Explained: Sebi ban on futures trading in 7 Agri commodities and its impact

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Capital and commodities market regulator Sebi today added soybean and crude palm oil to the list of Agri commodities in which futures trading has been banned, taking the total number of banned Agri commodities to seven. We take a look at the reason and the implications of the move.


Which Agri commodities have been banned?

Soybean and crude palm oil have been added to the list of Agri commodities in which no futures trading will be allowed. Chana, mustard, paddy, wheat, and moong were already on the list.

 What is the ban period?

What happens to traders with existing positions in contracts of soybean and crude palm oil?

They can square off their positions. However, they will have to find a counterparty from the pool of traders with existing positions, as no fresh contracts will be allowed.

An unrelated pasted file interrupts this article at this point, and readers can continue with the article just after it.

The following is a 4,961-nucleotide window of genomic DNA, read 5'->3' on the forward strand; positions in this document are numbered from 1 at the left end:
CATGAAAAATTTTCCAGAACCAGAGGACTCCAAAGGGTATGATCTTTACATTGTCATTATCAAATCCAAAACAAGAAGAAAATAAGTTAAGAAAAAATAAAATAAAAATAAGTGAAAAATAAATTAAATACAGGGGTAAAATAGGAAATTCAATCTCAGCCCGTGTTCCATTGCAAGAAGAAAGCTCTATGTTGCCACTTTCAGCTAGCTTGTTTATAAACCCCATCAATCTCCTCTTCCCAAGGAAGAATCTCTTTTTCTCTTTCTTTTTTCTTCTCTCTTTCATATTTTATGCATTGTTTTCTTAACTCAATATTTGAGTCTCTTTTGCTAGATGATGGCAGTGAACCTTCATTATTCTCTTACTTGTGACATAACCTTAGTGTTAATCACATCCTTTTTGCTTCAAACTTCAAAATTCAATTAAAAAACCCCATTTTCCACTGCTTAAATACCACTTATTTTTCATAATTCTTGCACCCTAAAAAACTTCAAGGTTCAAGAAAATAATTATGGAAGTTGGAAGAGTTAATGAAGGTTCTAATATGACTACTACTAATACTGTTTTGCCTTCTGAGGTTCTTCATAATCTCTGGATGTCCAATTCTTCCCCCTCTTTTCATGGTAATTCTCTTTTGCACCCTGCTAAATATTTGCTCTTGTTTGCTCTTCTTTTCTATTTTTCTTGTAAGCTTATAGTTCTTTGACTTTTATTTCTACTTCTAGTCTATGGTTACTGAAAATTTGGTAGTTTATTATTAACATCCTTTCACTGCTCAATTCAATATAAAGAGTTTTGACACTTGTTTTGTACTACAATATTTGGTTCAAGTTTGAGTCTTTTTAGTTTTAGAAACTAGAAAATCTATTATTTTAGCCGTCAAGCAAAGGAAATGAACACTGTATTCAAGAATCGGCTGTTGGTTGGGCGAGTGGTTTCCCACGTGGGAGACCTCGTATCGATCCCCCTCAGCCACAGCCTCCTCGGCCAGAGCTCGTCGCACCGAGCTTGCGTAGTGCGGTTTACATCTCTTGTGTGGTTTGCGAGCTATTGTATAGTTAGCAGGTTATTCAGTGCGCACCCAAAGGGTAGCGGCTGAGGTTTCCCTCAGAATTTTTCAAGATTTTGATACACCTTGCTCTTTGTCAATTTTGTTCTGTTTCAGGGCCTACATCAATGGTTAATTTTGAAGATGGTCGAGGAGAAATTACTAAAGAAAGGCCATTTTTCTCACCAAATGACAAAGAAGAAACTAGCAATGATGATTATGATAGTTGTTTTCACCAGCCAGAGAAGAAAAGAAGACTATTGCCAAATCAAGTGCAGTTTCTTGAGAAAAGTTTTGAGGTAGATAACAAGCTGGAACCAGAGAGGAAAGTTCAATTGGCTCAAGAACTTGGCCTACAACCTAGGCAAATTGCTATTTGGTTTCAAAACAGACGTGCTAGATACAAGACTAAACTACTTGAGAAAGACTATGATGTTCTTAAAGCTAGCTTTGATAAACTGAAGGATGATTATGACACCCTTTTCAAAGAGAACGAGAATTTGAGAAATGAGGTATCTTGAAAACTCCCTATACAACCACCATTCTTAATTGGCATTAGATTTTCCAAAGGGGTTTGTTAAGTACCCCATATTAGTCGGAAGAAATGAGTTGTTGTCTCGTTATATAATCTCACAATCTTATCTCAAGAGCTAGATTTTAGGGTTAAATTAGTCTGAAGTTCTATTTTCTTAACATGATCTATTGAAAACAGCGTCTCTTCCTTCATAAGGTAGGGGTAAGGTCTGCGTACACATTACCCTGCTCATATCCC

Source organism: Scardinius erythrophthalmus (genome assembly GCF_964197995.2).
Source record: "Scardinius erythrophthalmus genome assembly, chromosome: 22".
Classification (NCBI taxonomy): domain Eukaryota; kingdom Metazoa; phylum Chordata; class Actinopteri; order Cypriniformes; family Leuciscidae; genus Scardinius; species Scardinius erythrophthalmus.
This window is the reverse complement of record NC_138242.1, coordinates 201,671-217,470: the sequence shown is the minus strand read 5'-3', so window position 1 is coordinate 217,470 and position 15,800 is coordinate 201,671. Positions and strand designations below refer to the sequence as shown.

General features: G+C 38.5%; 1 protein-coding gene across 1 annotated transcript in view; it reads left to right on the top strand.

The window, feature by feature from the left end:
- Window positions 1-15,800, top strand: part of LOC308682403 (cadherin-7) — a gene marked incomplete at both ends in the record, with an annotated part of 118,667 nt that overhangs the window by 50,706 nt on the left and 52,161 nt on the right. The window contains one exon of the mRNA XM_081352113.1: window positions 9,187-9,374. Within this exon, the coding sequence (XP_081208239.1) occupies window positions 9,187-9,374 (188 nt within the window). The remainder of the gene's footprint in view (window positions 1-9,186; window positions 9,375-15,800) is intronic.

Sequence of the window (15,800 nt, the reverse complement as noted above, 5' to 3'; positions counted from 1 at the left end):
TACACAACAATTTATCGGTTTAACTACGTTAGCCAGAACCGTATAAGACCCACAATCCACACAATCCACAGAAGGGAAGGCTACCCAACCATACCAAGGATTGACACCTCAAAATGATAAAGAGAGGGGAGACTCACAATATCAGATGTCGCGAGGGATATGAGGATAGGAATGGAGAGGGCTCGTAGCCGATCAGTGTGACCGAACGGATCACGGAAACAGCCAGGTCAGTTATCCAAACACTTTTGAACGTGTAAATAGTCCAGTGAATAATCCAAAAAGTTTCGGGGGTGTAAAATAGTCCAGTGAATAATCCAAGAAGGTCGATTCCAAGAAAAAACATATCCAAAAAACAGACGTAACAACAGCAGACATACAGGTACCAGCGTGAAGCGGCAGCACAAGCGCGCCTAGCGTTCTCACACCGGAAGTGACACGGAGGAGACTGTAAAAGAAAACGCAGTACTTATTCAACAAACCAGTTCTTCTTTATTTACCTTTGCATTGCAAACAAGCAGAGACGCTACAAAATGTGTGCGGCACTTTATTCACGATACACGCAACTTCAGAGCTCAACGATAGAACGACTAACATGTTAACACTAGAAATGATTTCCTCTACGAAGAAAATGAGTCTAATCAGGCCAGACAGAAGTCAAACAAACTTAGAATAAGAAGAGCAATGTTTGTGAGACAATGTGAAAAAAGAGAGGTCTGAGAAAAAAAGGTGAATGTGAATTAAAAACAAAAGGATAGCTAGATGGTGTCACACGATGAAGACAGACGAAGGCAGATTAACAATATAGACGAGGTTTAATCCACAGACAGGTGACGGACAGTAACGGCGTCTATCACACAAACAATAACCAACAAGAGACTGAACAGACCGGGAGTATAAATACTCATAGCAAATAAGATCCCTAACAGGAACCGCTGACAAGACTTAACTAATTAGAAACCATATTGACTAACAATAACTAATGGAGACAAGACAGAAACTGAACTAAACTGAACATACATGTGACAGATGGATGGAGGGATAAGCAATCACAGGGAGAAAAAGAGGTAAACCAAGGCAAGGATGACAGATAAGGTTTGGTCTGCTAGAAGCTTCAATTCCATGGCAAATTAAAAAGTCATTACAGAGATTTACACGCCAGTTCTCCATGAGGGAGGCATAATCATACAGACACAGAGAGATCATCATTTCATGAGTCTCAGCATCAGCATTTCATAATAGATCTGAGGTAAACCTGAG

What is the reason for the ban?

The government’s aim is to curb the galloping prices of Agri commodities, which is feeding into food inflation.

Prices of edible oil have been rising for a while now. Retail edible oil inflation was 29.7 percent in November. The government had cut import duty, and set limits on how much edible oil dealers could stock. India imports 65-70 percent of its edible oil requirement, and high domestic prices are mainly because of high prices of edible oil in the international market.

 How has the market reacted to this move?

Some industry watchers feel the ban could lead to trades in these commodities shifting to the dabba or unofficial market.

The suspension comes at a time when the Rabi crop would start coming to the market in a couple of months. Both traders and farmers are likely to be affected as there will be no reference price.

The surge in commodity prices, including those of agri-commodities, had been fuelled by the easy money policy of central banks globally. With central banks now getting into tightening mode, prices of commodities, in general, are expected to cool down.

 How effective have such bans been in the past, in controlling prices of commodities?

Various independent and studies by commodity exchanges have shown that such bans do not impact commodity prices in long run. This has been seen in the case of chana, wheat, etc, the prices of which continue to rise despite the ban on futures trading. In the short term, prices may fall, but over the longer term, other factors come into play.

Also, industry watchers say that such bans are never announced when commodity prices are falling

First Published: Dec 20, 2021, 04:18 PM IST